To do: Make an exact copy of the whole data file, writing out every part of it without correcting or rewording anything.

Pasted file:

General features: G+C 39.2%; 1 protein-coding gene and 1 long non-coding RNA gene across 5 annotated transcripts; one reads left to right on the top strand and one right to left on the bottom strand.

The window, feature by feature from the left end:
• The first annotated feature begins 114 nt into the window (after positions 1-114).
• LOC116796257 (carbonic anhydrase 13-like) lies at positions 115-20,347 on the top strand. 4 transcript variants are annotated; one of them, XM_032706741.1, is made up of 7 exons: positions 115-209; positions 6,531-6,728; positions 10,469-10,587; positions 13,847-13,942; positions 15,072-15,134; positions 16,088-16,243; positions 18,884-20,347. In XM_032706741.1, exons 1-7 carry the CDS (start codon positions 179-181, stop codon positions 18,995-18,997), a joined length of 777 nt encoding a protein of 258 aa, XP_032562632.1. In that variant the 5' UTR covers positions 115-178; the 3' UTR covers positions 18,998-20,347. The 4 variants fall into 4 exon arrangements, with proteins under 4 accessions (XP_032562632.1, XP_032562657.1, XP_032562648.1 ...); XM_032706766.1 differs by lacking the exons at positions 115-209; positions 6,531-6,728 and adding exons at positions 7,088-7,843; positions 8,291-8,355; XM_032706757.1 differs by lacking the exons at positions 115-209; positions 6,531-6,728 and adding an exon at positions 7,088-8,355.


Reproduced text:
General features: G+C 39.2%; 1 protein-coding gene and 1 long non-coding RNA gene across 5 annotated transcripts; one reads left to right on the top strand and one right to left on the bottom strand.

The window, feature by feature from the left end:
• The first annotated feature begins 114 nt into the window (after positions 1-114).
• LOC116796257 (carbonic anhydrase 13-like) lies at positions 115-20,347 on the top strand. 4 transcript variants are annotated; one of them, XM_032706741.1, is made up of 7 exons: positions 115-209; positions 6,531-6,728; positions 10,469-10,587; positions 13,847-13,942; positions 15,072-15,134; positions 16,088-16,243; positions 18,884-20,347. In XM_032706741.1, exons 1-7 carry the CDS (start codon positions 179-181, stop codon positions 18,995-18,997), a joined length of 777 nt encoding a protein of 258 aa, XP_032562632.1. In that variant the 5' UTR covers positions 115-178; the 3' UTR covers positions 18,998-20,347. The 4 variants fall into 4 exon arrangements, with proteins under 4 accessions (XP_032562632.1, XP_032562657.1, XP_032562648.1 ...); XM_032706766.1 differs by lacking the exons at positions 115-209; positions 6,531-6,728 and adding exons at positions 7,088-7,843; positions 8,291-8,355; XM_032706757.1 differs by lacking the exons at positions 115-209; positions 6,531-6,728 and adding an exon at positions 7,088-8,355.